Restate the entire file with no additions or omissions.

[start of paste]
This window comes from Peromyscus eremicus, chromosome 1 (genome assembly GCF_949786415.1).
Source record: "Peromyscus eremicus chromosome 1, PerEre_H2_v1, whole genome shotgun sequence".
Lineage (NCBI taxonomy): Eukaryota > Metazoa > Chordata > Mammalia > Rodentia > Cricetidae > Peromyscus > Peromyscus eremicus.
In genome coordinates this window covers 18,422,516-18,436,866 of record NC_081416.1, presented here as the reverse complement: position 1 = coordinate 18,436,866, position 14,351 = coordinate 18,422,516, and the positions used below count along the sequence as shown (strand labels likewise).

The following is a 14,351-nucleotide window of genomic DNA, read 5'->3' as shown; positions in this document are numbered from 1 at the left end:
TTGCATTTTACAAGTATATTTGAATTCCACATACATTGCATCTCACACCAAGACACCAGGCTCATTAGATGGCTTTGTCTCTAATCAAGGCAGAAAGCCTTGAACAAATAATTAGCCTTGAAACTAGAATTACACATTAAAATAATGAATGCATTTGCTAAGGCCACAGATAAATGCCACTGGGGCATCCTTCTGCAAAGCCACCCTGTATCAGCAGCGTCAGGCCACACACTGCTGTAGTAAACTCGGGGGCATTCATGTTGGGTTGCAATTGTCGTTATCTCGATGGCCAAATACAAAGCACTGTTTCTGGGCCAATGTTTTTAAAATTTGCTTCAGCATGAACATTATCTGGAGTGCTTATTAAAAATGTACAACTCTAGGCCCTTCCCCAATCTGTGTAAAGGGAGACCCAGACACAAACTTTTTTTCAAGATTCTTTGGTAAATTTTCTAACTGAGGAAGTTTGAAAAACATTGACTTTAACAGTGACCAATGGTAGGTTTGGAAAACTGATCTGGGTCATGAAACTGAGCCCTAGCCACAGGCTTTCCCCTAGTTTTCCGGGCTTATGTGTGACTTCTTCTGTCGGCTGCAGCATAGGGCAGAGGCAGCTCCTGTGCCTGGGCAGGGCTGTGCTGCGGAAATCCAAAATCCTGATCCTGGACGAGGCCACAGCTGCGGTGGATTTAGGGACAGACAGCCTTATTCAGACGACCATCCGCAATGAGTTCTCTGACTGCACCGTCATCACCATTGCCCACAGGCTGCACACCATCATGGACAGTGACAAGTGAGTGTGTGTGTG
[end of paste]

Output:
This window comes from Peromyscus eremicus, chromosome 1 (genome assembly GCF_949786415.1).
Source record: "Peromyscus eremicus chromosome 1, PerEre_H2_v1, whole genome shotgun sequence".
Lineage (NCBI taxonomy): Eukaryota > Metazoa > Chordata > Mammalia > Rodentia > Cricetidae > Peromyscus > Peromyscus eremicus.
In genome coordinates this window covers 18,422,516-18,436,866 of record NC_081416.1, presented here as the reverse complement: position 1 = coordinate 18,436,866, position 14,351 = coordinate 18,422,516, and the positions used below count along the sequence as shown (strand labels likewise).

The following is a 14,351-nucleotide window of genomic DNA, read 5'->3' as shown; positions in this document are numbered from 1 at the left end:
TTGCATTTTACAAGTATATTTGAATTCCACATACATTGCATCTCACACCAAGACACCAGGCTCATTAGATGGCTTTGTCTCTAATCAAGGCAGAAAGCCTTGAACAAATAATTAGCCTTGAAACTAGAATTACACATTAAAATAATGAATGCATTTGCTAAGGCCACAGATAAATGCCACTGGGGCATCCTTCTGCAAAGCCACCCTGTATCAGCAGCGTCAGGCCACACACTGCTGTAGTAAACTCGGGGGCATTCATGTTGGGTTGCAATTGTCGTTATCTCGATGGCCAAATACAAAGCACTGTTTCTGGGCCAATGTTTTTAAAATTTGCTTCAGCATGAACATTATCTGGAGTGCTTATTAAAAATGTACAACTCTAGGCCCTTCCCCAATCTGTGTAAAGGGAGACCCAGACACAAACTTTTTTTCAAGATTCTTTGGTAAATTTTCTAACTGAGGAAGTTTGAAAAACATTGACTTTAACAGTGACCAATGGTAGGTTTGGAAAACTGATCTGGGTCATGAAACTGAGCCCTAGCCACAGGCTTTCCCCTAGTTTTCCGGGCTTATGTGTGACTTCTTCTGTCGGCTGCAGCATAGGGCAGAGGCAGCTCCTGTGCCTGGGCAGGGCTGTGCTGCGGAAATCCAAAATCCTGATCCTGGACGAGGCCACAGCTGCGGTGGATTTAGGGACAGACAGCCTTATTCAGACGACCATCCGCAATGAGTTCTCTGACTGCACCGTCATCACCATTGCCCACAGGCTGCACACCATCATGGACAGTGACAAGTGAGTGTGTGTGTG